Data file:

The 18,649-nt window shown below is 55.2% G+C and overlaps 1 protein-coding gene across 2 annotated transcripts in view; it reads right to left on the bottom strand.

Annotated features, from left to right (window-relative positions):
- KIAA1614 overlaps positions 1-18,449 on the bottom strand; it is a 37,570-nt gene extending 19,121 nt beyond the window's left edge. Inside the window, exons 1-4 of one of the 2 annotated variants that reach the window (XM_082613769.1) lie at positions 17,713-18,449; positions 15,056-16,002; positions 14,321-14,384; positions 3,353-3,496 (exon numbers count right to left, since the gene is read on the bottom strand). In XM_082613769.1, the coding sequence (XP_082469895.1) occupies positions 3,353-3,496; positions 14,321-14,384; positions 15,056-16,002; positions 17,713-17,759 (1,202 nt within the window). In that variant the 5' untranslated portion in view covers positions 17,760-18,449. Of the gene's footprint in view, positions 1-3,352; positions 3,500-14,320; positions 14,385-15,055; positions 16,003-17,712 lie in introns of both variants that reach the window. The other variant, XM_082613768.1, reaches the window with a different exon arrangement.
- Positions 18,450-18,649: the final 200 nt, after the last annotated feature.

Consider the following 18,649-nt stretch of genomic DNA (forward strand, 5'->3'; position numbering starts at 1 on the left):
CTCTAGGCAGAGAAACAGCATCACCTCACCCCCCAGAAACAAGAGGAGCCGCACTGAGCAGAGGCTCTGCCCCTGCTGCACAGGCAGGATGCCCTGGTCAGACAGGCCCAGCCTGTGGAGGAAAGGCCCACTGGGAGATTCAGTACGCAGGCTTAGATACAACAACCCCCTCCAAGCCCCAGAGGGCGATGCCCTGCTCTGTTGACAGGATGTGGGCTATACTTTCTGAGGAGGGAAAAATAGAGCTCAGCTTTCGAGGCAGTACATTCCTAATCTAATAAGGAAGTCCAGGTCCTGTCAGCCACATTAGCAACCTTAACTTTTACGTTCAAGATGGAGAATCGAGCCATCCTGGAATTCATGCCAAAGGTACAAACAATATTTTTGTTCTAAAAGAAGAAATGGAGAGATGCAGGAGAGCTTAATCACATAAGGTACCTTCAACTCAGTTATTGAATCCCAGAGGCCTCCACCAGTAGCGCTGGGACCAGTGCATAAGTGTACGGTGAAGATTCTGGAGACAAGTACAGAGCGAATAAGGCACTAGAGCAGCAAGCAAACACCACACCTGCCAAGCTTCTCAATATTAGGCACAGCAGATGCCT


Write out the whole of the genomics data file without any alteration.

The 18,649-nt window shown below is 55.2% G+C and overlaps 1 protein-coding gene across 2 annotated transcripts in view; it reads right to left on the bottom strand.

Annotated features, from left to right (window-relative positions):
- KIAA1614 overlaps positions 1-18,449 on the bottom strand; it is a 37,570-nt gene extending 19,121 nt beyond the window's left edge. Inside the window, exons 1-4 of one of the 2 annotated variants that reach the window (XM_082613769.1) lie at positions 17,713-18,449; positions 15,056-16,002; positions 14,321-14,384; positions 3,353-3,496 (exon numbers count right to left, since the gene is read on the bottom strand). In XM_082613769.1, the coding sequence (XP_082469895.1) occupies positions 3,353-3,496; positions 14,321-14,384; positions 15,056-16,002; positions 17,713-17,759 (1,202 nt within the window). In that variant the 5' untranslated portion in view covers positions 17,760-18,449. Of the gene's footprint in view, positions 1-3,352; positions 3,500-14,320; positions 14,385-15,055; positions 16,003-17,712 lie in introns of both variants that reach the window. The other variant, XM_082613768.1, reaches the window with a different exon arrangement.
- Positions 18,450-18,649: the final 200 nt, after the last annotated feature.

Consider the following 18,649-nt stretch of genomic DNA (forward strand, 5'->3'; position numbering starts at 1 on the left):
CTCTAGGCAGAGAAACAGCATCACCTCACCCCCCAGAAACAAGAGGAGCCGCACTGAGCAGAGGCTCTGCCCCTGCTGCACAGGCAGGATGCCCTGGTCAGACAGGCCCAGCCTGTGGAGGAAAGGCCCACTGGGAGATTCAGTACGCAGGCTTAGATACAACAACCCCCTCCAAGCCCCAGAGGGCGATGCCCTGCTCTGTTGACAGGATGTGGGCTATACTTTCTGAGGAGGGAAAAATAGAGCTCAGCTTTCGAGGCAGTACATTCCTAATCTAATAAGGAAGTCCAGGTCCTGTCAGCCACATTAGCAACCTTAACTTTTACGTTCAAGATGGAGAATCGAGCCATCCTGGAATTCATGCCAAAGGTACAAACAATATTTTTGTTCTAAAAGAAGAAATGGAGAGATGCAGGAGAGCTTAATCACATAAGGTACCTTCAACTCAGTTATTGAATCCCAGAGGCCTCCACCAGTAGCGCTGGGACCAGTGCATAAGTGTACGGTGAAGATTCTGGAGACAAGTACAGAGCGAATAAGGCACTAGAGCAGCAAGCAAACACCACACCTGCCAAGCTTCTCAATATTAGGCACAGCAGATGCCT